• The malware tries to reboot immediately and then again after 30-60 minutes. If infection is identified (pretends to be a windows CheckDisk scan) shut down the infected machine immediately.
  • In the recent hours it was found that a vaccine is available to prevent infection of a host. Create 3 read-only files named perfc, perfc.dll and perfc.dat in C:\Windows. This can be done by using the following script file (rename to vaccine.bat and execute in the entire domain using the GPO). It has to be noted that the vaccin works only if the executed / inject dll matches the exact name 'perfc'

@echo off

echo Administrative permissions required. Detecting permissions...
net session >nul 2>&1

if %errorLevel% == 0 (
       if exist C:\Windows\perfc (
              echo Computer already vaccinated .
       ) else (
              echo Vaccination file. > C:\Windows\perfc
                echo Vaccination file. > C:\Windows\perfc.dll
                echo Vaccination file. > C:\Windows\perfc.dat

              attrib +R C:\Windows\perfc
                attrib +R C:\Windows\perfc.dll
                attrib +R C:\Windows\perfc.dat

              echo Computer vaccinated.
) else (
       echo Failure: You must run this batch file as Administrator.

We can help you, just ask!

Comsec is constantly tracking the recent developments in the world and we update our blog accordingly. We are ready to assist with any questions or requests that you may have.

For further questions or help, please contact: or

Sunday, June 11, 2017

ComTech: sites communication options and CORS

Hi everyone
Monday tech is dead, all hail the new king ComTech (which stands for Comsec-Tech).
Monday tech wasn't always published on Mondays so I rebranded it.

Today I'm going to discuss the different ways 2 websites\web servers are able to exchange data.
There are many different data transfer options between 2 domains:

  • Regular HTTP Post request – Site A sends a post request to site B and then the execution flow continues in site B only. No response is returned to site A.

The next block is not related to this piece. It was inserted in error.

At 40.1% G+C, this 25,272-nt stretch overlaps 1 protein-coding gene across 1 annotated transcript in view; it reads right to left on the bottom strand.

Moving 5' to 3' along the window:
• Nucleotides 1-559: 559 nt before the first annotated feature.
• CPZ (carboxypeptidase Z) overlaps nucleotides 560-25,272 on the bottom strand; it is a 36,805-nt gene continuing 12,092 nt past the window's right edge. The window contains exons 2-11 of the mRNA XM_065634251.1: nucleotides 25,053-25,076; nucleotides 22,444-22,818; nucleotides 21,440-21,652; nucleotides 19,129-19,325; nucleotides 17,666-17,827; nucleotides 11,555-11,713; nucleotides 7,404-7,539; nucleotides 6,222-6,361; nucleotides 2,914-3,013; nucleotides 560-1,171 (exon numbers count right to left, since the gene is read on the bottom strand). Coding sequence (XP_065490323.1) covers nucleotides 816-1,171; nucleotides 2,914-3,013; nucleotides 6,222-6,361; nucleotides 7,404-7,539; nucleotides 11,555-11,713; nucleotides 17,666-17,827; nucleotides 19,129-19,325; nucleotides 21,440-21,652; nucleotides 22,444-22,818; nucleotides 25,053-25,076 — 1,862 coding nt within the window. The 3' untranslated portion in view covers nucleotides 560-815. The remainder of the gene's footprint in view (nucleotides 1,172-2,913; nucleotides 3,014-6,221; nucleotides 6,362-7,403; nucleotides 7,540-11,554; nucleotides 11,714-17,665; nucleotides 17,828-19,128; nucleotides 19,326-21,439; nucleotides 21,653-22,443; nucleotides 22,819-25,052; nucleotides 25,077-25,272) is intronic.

This is a plain regular HTTP POST, CORS does not apply here so it doesn’t really matters whether they define it or not in this scenario (if they define the CORS header with * it is an unrelated finding of course).
    This is a scenario that can be vulnerable to CSRF attacks.
    Regardless, Site B can later redirect the flow back to site A – for example when an online shop redirects the flow to PayPal and then after processing PayPal redirects the flow back.
  • Ajax HTTP POST request – Site A sends a post request to site B and then gets the response back and the execution flow continues is site A.
    This is plain Ajax XHR, that the request format is in POST request and all CORS rules applies.
    Ajax requests can be sent as GET or POST request, it doesn’t matter which one is used and the same rules are applied.
  • Iframe loading without data return – Site A loads site B in an Iframe and doesn’t need to get any information back. For example putting an Iframe of Youtube in your website where the movie loads in an Iframe. This obviously has no relation to CORS and the rules of it does not apply, as well as third party resource loading such as loading pictures or JavaScript from a third party website.
    BTW loading Javascript using a HTML script tag can be used in order to call 3rd party web services without XHR and bypassing all CORS restricions in a technique that is called JSONP, but this was used before web messaging was invented (see next) and is considered obsolete and should not be used.
  • Iframe loading with data return – Site A loads site B in an Iframe and needs to get information back. For example when ecommerce site processes the payment using a 3rd party payment platform that is loaded in an Iframe (not PayPal example above).
    In this case site B can either use plain Ajax requests to send the data back to site A, but then CORS rules applies and site A needs to approve site B in the CORS header – further configuring is needed.